"What counts is not necessarily the size of the dog in the fight – it’;s the size of the fight in the dog." ~ General Dwight Eisenhower
I was quite taken by this quote, as you might tell. I’;m not the biggest dog in any fight. Heck, if there were a fight, I’;d be somewhere else. In my earlier days, confidence was a central issue in my life. I was not willing or able to interact and make friends, so I spent most of my childhood alone. It was not until several years later that I found that almost everything we do can be a fight – as long as we are willing to be a part of it.
In school, my fight was with my examinations. I remember after having personally acquired good skills when I was 13, I came in top of the class at 14. But when I was 15, a near flunked out of class with 3 passes out of 8 subjects. That was pretty heavy! I was somewhat devastated and this was not even my final paper! I remember going home and writing on a bunch of flipchart papers, all my goals and words of encouragement and posted them all around my room so that I could see them everyday. The following year, I beat the odds coming in top 4 in my class (I tied with the smartest guy in our class, heh) and went to a school of my choice.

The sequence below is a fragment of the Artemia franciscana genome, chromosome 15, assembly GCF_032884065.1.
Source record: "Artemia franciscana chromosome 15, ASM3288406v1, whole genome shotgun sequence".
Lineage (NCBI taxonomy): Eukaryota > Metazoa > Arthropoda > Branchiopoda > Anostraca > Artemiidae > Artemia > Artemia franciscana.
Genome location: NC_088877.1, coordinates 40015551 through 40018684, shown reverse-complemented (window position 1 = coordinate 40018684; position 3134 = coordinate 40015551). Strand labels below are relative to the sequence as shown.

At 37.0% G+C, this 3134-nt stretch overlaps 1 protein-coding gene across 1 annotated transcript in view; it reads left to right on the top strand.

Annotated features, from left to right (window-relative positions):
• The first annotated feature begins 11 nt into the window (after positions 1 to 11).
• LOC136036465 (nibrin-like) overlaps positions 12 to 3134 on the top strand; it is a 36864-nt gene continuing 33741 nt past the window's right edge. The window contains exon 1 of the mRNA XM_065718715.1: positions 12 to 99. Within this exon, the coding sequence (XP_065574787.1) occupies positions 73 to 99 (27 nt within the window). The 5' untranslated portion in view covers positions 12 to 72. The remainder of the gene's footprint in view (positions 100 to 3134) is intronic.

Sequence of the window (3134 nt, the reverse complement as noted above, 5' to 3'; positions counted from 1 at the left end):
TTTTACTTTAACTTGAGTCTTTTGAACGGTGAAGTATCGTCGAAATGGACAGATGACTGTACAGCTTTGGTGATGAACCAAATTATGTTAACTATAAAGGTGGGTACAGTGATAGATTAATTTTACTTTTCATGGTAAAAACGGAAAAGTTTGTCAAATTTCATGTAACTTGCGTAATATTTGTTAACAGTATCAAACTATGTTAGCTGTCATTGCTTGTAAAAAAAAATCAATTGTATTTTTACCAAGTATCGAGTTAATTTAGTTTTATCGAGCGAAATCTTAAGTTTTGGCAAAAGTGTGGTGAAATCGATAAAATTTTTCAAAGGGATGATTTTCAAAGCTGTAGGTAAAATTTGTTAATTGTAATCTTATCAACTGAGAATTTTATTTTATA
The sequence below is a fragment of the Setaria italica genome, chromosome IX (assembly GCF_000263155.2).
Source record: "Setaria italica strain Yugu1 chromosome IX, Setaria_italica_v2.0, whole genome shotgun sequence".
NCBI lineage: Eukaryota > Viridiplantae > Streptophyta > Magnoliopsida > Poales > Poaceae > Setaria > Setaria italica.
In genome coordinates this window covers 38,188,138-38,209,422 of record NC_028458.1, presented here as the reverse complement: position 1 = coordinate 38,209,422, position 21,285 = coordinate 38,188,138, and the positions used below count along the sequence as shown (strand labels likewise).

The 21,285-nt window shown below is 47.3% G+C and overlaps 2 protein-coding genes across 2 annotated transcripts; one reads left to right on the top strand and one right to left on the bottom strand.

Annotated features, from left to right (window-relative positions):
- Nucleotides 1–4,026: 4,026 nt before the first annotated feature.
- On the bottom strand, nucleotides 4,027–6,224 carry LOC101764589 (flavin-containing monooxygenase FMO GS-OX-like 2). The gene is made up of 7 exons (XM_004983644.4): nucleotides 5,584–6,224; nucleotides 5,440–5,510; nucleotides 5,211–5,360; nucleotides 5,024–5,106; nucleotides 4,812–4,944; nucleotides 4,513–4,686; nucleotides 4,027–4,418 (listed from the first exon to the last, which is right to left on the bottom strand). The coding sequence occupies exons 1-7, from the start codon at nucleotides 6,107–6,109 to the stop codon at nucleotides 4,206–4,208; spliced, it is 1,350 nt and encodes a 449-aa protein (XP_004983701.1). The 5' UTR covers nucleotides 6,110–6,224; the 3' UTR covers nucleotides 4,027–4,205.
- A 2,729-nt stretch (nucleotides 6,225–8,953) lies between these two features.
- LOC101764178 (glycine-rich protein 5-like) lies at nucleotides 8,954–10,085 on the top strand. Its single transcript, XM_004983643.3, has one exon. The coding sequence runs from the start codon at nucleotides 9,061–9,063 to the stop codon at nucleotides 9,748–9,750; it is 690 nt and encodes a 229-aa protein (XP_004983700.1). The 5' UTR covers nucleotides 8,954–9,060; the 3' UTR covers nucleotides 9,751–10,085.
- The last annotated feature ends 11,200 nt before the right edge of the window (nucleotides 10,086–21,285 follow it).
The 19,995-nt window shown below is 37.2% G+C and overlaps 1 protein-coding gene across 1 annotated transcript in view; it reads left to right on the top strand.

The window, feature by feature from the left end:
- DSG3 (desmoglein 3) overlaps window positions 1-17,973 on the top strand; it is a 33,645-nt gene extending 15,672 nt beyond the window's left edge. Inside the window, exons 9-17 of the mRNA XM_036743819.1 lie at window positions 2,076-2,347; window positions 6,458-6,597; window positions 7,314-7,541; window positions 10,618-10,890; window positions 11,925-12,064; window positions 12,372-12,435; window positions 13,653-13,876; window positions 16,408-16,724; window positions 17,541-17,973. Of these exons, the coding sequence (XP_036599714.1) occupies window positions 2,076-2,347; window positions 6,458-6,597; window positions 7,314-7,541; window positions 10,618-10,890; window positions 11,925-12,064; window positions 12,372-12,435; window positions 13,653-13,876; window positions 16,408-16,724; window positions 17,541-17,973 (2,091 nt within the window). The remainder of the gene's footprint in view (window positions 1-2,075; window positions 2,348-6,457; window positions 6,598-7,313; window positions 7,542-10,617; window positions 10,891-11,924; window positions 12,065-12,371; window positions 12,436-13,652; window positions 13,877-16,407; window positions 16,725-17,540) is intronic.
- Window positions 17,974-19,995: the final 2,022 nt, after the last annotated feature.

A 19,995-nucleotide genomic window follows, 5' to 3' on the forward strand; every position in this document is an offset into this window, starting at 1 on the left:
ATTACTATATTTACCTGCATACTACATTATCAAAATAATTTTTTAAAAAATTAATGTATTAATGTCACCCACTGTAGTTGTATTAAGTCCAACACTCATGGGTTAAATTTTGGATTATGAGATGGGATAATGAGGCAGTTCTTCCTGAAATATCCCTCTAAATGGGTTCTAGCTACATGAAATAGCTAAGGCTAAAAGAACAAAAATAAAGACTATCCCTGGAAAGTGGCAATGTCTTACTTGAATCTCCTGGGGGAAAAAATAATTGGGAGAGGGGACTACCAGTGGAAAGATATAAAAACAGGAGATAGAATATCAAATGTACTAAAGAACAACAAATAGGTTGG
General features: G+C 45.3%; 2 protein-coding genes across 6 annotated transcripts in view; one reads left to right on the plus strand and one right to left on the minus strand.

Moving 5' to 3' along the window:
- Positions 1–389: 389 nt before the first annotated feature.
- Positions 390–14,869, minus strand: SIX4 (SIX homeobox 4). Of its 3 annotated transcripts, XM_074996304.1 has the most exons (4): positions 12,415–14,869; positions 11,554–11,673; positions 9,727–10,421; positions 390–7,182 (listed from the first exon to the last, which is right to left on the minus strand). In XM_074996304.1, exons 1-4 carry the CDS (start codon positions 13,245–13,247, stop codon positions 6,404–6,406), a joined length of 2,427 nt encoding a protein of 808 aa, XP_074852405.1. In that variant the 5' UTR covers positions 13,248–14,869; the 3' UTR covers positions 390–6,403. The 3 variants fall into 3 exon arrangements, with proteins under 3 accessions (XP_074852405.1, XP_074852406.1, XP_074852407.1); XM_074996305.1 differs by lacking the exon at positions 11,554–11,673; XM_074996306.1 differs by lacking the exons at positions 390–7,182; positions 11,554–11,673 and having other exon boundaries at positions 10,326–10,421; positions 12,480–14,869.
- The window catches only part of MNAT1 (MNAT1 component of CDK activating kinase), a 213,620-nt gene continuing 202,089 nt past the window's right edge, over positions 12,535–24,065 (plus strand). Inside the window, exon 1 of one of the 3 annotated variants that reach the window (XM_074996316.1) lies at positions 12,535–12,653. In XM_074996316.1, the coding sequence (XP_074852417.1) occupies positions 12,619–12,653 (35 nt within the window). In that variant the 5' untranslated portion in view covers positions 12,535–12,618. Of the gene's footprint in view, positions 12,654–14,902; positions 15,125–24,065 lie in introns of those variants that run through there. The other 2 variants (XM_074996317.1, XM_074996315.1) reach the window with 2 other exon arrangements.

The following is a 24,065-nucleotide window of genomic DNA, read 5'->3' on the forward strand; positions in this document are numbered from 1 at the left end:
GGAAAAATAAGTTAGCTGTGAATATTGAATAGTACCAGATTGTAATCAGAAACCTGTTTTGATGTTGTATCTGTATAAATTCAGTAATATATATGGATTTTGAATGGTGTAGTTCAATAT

Even then, I was beaten down because my next challenge was leadership. I had literally zilch in leadership experience. While I was in Junior College (17 years old at that time) I was nominated and voted in as President of the Student’;s Council. Unfortunately, we went though quite a tumultuous time. Quite a number of situations left our leadership team disheartened and it came to a point of time where many were kept on quitting. Fortunately, I did have some really good buddies in there and they were supportive enough to give me the reason to keep ‘;fighting’; on.
In 1995, one of my first speaking gigs came on. It was an absolute mess, considering I was partnering another senior trainer and the audience liked him far better than me. When the evaluation sheets came back, I was literally broken. However, I took the pain to read it and figure out what else I had to do and I had never faced such a terrible evaluation ever.
I suppose all these stories illustrate one thing. Sometimes, it’;s not a matter of what you do but the spirit you carry when you take action. We were all mean to experience sadness and joy, failure and success so that when the negative side of experience hits us, we learn to appreciate the positive side and work harder toward it. After all, it’;s not the destination that counts, but rather the effort you put in and the thrill of the fight, is not it!